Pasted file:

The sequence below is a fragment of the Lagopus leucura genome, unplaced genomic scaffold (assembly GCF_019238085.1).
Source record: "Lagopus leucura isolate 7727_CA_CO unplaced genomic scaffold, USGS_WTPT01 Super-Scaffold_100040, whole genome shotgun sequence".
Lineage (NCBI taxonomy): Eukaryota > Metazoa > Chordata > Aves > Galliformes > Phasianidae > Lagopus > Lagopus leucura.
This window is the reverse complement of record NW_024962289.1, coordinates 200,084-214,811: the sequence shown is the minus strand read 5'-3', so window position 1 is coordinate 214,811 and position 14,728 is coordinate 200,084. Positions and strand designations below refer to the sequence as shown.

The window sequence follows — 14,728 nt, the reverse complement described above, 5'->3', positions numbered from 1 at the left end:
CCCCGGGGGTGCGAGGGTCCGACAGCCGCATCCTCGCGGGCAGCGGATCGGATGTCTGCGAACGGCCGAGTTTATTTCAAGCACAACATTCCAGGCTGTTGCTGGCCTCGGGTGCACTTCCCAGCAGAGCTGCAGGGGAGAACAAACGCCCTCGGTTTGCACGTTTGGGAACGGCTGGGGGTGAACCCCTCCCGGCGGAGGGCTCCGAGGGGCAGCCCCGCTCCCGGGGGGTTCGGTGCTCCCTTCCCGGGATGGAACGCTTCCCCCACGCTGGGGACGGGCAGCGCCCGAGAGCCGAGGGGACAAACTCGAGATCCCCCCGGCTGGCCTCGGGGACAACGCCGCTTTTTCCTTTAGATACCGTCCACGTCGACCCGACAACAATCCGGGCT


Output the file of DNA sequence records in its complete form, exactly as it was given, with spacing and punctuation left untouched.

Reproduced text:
The sequence below is a fragment of the Lagopus leucura genome, unplaced genomic scaffold (assembly GCF_019238085.1).
Source record: "Lagopus leucura isolate 7727_CA_CO unplaced genomic scaffold, USGS_WTPT01 Super-Scaffold_100040, whole genome shotgun sequence".
Lineage (NCBI taxonomy): Eukaryota > Metazoa > Chordata > Aves > Galliformes > Phasianidae > Lagopus > Lagopus leucura.
This window is the reverse complement of record NW_024962289.1, coordinates 200,084-214,811: the sequence shown is the minus strand read 5'-3', so window position 1 is coordinate 214,811 and position 14,728 is coordinate 200,084. Positions and strand designations below refer to the sequence as shown.

The window sequence follows — 14,728 nt, the reverse complement described above, 5'->3', positions numbered from 1 at the left end:
CCCCGGGGGTGCGAGGGTCCGACAGCCGCATCCTCGCGGGCAGCGGATCGGATGTCTGCGAACGGCCGAGTTTATTTCAAGCACAACATTCCAGGCTGTTGCTGGCCTCGGGTGCACTTCCCAGCAGAGCTGCAGGGGAGAACAAACGCCCTCGGTTTGCACGTTTGGGAACGGCTGGGGGTGAACCCCTCCCGGCGGAGGGCTCCGAGGGGCAGCCCCGCTCCCGGGGGGTTCGGTGCTCCCTTCCCGGGATGGAACGCTTCCCCCACGCTGGGGACGGGCAGCGCCCGAGAGCCGAGGGGACAAACTCGAGATCCCCCCGGCTGGCCTCGGGGACAACGCCGCTTTTTCCTTTAGATACCGTCCACGTCGACCCGACAACAATCCGGGCT